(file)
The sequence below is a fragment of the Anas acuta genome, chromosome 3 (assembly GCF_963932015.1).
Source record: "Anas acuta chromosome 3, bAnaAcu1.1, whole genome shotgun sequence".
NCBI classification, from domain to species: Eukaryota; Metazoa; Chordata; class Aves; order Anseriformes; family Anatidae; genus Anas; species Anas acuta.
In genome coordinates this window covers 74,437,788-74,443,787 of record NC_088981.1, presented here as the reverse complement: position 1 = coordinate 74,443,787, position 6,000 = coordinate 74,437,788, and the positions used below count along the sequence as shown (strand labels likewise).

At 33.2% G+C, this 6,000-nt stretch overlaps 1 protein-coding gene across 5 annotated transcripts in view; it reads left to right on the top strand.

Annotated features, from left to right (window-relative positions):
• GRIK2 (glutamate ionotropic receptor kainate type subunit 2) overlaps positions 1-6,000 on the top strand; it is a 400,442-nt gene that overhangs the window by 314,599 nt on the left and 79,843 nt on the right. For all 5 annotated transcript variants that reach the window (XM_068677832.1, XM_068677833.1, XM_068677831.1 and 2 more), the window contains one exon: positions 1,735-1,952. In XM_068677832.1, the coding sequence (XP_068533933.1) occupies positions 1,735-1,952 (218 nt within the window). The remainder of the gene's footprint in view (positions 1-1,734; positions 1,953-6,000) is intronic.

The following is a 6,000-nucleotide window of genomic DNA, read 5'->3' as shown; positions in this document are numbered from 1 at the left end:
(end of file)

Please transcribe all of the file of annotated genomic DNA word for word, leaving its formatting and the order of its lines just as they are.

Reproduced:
The sequence below is a fragment of the Anas acuta genome, chromosome 3 (assembly GCF_963932015.1).
Source record: "Anas acuta chromosome 3, bAnaAcu1.1, whole genome shotgun sequence".
NCBI classification, from domain to species: Eukaryota; Metazoa; Chordata; class Aves; order Anseriformes; family Anatidae; genus Anas; species Anas acuta.
In genome coordinates this window covers 74,437,788-74,443,787 of record NC_088981.1, presented here as the reverse complement: position 1 = coordinate 74,443,787, position 6,000 = coordinate 74,437,788, and the positions used below count along the sequence as shown (strand labels likewise).

At 33.2% G+C, this 6,000-nt stretch overlaps 1 protein-coding gene across 5 annotated transcripts in view; it reads left to right on the top strand.

Annotated features, from left to right (window-relative positions):
• GRIK2 (glutamate ionotropic receptor kainate type subunit 2) overlaps positions 1-6,000 on the top strand; it is a 400,442-nt gene that overhangs the window by 314,599 nt on the left and 79,843 nt on the right. For all 5 annotated transcript variants that reach the window (XM_068677832.1, XM_068677833.1, XM_068677831.1 and 2 more), the window contains one exon: positions 1,735-1,952. In XM_068677832.1, the coding sequence (XP_068533933.1) occupies positions 1,735-1,952 (218 nt within the window). The remainder of the gene's footprint in view (positions 1-1,734; positions 1,953-6,000) is intronic.

The following is a 6,000-nucleotide window of genomic DNA, read 5'->3' as shown; positions in this document are numbered from 1 at the left end: